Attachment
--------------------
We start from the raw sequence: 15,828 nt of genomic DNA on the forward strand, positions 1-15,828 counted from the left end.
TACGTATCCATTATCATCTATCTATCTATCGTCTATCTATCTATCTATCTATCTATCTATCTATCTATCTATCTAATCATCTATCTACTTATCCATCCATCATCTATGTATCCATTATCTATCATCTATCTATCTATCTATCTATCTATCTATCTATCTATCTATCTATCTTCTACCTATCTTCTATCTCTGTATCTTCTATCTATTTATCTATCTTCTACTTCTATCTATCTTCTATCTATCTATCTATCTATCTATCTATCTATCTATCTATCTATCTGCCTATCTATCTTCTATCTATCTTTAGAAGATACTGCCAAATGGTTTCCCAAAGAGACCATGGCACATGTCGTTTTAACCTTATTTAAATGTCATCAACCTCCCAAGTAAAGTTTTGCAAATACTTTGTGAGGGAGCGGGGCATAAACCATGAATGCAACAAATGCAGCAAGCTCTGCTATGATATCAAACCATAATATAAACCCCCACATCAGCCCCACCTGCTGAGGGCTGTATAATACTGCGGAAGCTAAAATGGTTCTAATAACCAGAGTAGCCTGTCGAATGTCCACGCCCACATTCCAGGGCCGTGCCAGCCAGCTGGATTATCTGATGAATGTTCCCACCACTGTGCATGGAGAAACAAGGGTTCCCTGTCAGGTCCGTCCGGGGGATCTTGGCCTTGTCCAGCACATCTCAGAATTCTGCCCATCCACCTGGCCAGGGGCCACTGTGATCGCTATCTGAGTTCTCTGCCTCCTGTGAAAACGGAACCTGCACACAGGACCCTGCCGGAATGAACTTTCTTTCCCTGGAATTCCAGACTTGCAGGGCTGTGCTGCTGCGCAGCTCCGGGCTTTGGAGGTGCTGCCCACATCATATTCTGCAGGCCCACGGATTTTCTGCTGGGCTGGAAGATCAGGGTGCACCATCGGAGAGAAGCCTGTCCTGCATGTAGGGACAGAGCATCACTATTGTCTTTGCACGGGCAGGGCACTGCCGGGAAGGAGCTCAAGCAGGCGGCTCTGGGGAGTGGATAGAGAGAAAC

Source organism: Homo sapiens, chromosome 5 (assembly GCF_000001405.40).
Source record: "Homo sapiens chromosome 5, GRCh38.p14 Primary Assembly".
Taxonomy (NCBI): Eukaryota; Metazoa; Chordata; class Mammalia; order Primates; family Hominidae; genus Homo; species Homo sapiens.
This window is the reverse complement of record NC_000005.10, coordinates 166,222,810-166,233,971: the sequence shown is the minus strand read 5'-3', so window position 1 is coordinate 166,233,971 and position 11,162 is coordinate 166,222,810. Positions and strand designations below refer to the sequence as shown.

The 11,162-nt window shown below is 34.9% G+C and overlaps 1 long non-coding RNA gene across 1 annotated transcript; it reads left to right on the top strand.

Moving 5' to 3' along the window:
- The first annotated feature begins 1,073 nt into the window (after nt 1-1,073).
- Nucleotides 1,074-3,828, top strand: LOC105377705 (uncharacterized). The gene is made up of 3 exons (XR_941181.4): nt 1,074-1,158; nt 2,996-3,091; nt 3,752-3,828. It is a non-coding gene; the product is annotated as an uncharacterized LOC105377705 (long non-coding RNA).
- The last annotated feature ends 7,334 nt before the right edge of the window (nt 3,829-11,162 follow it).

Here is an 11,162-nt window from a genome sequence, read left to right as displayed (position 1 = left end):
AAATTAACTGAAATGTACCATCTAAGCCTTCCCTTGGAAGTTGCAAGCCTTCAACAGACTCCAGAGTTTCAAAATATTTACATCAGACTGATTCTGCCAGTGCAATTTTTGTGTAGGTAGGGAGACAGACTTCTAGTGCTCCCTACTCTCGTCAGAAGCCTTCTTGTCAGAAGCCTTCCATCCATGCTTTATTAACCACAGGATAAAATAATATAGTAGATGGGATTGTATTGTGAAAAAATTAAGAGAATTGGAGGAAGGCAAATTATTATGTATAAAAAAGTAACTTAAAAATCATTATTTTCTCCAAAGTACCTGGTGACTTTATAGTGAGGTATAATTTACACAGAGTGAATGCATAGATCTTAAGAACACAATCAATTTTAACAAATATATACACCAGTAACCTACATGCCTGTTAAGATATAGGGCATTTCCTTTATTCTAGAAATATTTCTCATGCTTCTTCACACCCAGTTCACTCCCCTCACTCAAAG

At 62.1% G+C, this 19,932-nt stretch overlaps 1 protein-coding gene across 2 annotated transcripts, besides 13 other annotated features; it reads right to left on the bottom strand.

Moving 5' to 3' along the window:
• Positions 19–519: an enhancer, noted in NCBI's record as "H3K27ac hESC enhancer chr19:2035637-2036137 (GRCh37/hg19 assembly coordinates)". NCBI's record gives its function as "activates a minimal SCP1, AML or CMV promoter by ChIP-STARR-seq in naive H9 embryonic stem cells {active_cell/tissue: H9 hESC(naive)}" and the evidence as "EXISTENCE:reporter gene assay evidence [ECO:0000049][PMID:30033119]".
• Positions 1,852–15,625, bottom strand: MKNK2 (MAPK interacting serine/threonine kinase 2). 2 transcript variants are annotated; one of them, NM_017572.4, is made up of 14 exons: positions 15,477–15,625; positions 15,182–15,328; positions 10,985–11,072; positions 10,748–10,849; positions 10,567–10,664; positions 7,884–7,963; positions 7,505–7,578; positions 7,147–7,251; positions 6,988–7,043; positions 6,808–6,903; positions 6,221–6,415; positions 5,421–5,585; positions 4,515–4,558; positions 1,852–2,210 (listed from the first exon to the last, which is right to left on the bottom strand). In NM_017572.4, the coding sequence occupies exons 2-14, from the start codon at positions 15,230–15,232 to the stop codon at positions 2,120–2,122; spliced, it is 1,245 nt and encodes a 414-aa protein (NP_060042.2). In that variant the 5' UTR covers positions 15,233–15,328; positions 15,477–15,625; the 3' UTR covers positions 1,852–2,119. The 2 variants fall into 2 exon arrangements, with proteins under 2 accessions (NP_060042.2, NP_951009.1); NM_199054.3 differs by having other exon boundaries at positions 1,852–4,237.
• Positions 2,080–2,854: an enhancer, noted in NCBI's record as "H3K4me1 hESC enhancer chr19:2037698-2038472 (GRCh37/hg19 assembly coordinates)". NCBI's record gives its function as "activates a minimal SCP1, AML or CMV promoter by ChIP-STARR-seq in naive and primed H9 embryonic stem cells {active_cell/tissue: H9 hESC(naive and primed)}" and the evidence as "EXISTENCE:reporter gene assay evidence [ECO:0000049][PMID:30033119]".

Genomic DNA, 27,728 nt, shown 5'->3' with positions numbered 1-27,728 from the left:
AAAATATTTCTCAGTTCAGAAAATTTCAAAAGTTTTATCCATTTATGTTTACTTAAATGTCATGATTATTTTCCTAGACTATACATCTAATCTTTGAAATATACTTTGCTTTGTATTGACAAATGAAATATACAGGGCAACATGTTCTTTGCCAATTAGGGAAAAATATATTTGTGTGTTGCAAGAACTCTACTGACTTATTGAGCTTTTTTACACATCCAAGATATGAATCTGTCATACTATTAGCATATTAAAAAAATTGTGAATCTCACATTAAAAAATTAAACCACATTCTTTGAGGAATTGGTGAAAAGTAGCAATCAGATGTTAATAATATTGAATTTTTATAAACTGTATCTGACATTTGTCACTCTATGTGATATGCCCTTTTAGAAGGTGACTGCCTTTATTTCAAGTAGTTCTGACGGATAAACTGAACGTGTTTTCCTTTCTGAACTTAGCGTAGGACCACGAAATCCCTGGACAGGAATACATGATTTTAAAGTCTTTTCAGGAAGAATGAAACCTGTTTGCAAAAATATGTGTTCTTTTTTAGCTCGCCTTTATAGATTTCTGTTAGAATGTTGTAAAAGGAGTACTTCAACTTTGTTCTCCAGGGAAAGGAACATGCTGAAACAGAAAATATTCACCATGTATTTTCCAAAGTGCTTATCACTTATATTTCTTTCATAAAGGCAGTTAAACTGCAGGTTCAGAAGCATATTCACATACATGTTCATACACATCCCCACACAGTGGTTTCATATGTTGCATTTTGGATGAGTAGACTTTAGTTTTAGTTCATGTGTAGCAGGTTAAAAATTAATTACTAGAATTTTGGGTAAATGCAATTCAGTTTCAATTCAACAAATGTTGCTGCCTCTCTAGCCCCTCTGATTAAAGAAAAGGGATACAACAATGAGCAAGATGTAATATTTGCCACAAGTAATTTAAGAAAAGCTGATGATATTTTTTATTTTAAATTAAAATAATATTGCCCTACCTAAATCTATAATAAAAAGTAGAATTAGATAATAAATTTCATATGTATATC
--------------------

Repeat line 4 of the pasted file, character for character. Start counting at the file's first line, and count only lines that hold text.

Source record: "Homo sapiens chromosome 5, GRCh38.p14 Primary Assembly".